Health Canada introduced the regulatory amendments in July 2014
as part of its Regulatory Transparency and Openness Framework
and its commitment to make information more readily available to
Canadians. The Regulations Amending the Food and Drug
Regulations (Labelling, Packaging and Brand Names of Drugs for
Human Use) – more commonly known as the "Plain
Language Labelling amendments" – came into force on June
13, 2015. The provisions now in force apply to prescription drug
products and those that are obtained through a healthcare
professional. The plain language requirements for non-prescription
products will come into force in 2017.
The Plain Language Labelling amendments aim to improve the safe
use of drugs and help reduce preventable harms from medication
errors by making drug labels and safety information easier to read
5 Requirements for Plain Language Labelling
The Plain Language Labelling amendments include five
core requirements that prescription drug manufacturers
must comply with during the pre-market submission period. The five
requirements are as follows:
Compliance with plain language labelling provisions that
explicitly link the readability of the product label to the factors
such as clear writing, color contrast, font size and
Submission of a full mock-up of the product label and packaging
intended to be used for the sale of the product. The submission
allows Health Canada to review an accurate representation of what
the product will look like when it becomes available in the
Canadian market in advance of approval.2
The requirement to include the contact information of someone
who is responsible for the product in Canada should a patient
experience a problem, or have a question or concern about the drug
Submission of a Look-alike Sound-alike (also referred to as
"LASA") assessment of the proposed product
name.4 Similarities between product names can cause
health care professionals and patients to confuse one product for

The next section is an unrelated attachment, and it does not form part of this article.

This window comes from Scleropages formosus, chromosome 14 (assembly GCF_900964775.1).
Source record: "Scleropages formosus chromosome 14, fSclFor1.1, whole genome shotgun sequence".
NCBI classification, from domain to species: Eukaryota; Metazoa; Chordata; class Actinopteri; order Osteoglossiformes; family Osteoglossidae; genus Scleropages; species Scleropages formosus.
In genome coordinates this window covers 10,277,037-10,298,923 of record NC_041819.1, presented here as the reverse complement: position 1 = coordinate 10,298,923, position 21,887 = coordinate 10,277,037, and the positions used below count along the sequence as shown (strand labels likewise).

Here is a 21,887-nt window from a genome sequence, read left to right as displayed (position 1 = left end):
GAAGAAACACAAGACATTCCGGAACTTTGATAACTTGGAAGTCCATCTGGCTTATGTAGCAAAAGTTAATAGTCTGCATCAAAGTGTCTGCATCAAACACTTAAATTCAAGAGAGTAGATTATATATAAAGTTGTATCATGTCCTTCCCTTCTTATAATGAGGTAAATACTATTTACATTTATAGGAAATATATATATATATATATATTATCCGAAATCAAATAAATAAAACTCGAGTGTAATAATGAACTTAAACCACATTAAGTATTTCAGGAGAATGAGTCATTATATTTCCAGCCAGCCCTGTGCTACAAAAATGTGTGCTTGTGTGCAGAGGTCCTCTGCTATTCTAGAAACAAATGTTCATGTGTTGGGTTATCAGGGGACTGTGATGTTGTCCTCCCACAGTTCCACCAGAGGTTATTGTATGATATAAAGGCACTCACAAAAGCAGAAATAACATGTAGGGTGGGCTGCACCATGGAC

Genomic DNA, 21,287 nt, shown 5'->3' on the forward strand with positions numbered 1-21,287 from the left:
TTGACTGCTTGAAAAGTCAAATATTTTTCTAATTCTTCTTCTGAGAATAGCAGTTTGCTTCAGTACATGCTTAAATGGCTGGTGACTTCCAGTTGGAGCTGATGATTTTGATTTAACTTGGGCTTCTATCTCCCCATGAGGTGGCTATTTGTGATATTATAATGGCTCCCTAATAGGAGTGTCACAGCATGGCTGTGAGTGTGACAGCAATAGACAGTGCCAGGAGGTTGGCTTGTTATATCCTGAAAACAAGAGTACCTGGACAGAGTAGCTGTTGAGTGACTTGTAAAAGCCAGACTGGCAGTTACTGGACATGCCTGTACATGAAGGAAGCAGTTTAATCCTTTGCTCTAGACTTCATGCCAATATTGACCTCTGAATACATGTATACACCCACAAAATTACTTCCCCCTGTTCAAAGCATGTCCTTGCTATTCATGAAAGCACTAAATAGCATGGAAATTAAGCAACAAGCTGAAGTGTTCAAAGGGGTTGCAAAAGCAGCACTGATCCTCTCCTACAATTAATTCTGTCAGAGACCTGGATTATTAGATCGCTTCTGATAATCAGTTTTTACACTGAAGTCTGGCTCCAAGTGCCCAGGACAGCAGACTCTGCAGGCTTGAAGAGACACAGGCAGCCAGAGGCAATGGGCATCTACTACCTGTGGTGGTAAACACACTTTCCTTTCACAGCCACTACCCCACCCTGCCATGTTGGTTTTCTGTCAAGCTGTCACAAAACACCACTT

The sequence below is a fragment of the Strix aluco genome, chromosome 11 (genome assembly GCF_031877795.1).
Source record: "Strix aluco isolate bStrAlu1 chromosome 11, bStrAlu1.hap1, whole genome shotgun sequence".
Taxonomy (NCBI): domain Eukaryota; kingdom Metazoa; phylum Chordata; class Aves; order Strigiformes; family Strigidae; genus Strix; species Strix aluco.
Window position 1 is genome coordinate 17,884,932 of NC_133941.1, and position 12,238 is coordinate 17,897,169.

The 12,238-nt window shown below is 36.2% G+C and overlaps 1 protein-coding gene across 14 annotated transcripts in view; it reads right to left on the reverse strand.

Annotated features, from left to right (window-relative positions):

another, and can result in prescribing errors, transcription
errors, dispensing errors and/or patient self-selection errors. The
mandatory LASA assessment helps to ensure that the drug brand name
will not be confused with another drug's brand, common or
proper name due to similar sounding or looking names.
For non-prescription products, the inclusion of a standard drug
information table which must contain information such as
indications or uses, recommended doses, route of administration,
storage conditions, a list of medicinal and non-medicinal
ingredients, and contact information to allow patients to report
In order to provide support and direction to manufacturers on
how to comply with the plain language labelling requirements,
Health Canada has created various policies and guidance documents,
including the "Guidance Document for Industry – Review of
Drug Brand Names", which came into effect the same day as
the amendments, and the "Good Label and Package Practices Guide"
which is currently in draft form. Health Canada will likely provide
for further guidance to help manufacturers design safe and clear
labels to establish consistent practices across the industry.
1. See section A.01.017 of the Food and Drug
Regulations, C.R.C., c. 870 ("FDR")
2. See FDR sections C.01.014.1(2)(m.1) and C.08.002(2)(j.1).
3. See FDR section C.01.004.01(1).
4. See FDR sections C.01.014.1(2)(o) and C.08.002(2)(o).
5. See FDR section C.01.004.02(1).
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